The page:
This 13th-century manuscript contains a copy of the collected works of Pseudo Dionysios the Areopagite, one of the most famous forgeries of Greek Christian literature. The unknown author, now dated to the 6th century, collects his mystical and theological treatises under the name of an Athenian disciple of the Apostle Paul known from the New Testament.
The works have soon become extremely popular and influential in the Christian world and were used and commented by leading church authorities. This copy preserves the full corpus in its typical Byzantine setting with introductions and commentaries, introduced by illuminated headpieces. Of particular note are the short hexametric epigrams written in golden ink, which precede each item.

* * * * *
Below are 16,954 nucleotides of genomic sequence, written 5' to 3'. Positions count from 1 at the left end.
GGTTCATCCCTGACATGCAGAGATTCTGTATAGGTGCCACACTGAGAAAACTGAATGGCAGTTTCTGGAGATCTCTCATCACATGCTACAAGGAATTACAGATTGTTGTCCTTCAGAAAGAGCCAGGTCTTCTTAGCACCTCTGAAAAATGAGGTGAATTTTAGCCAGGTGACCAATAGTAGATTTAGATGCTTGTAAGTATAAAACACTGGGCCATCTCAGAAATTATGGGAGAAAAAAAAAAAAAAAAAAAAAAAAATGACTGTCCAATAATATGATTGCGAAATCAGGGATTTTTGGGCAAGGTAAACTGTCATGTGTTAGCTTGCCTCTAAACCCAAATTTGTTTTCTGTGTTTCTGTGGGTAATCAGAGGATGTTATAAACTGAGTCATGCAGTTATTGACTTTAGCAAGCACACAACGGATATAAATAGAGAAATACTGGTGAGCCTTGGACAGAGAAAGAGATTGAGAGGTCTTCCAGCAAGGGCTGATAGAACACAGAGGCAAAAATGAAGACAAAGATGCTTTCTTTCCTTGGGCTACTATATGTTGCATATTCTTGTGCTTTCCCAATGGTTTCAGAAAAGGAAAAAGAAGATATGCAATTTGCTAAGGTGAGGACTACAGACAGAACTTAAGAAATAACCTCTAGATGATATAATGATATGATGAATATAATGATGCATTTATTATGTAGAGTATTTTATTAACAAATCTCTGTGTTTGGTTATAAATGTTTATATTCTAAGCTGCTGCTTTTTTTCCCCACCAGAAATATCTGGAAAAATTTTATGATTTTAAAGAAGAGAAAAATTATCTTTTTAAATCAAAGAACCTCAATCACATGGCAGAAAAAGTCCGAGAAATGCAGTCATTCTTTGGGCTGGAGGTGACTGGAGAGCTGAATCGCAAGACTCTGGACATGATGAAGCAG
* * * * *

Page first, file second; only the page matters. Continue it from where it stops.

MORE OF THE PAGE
The manuscript was acquired by the British Museum in 1858.
- Article by:
- Julie Boeten, Sien De Groot
- Art, The makers of Greek manuscripts, Scholarship
Byzantines were famous for inscribing verses in and on important objects including books. In this article, Julie Boeten and Sien de Groot explore the content, function and value of these so-called book epigrams.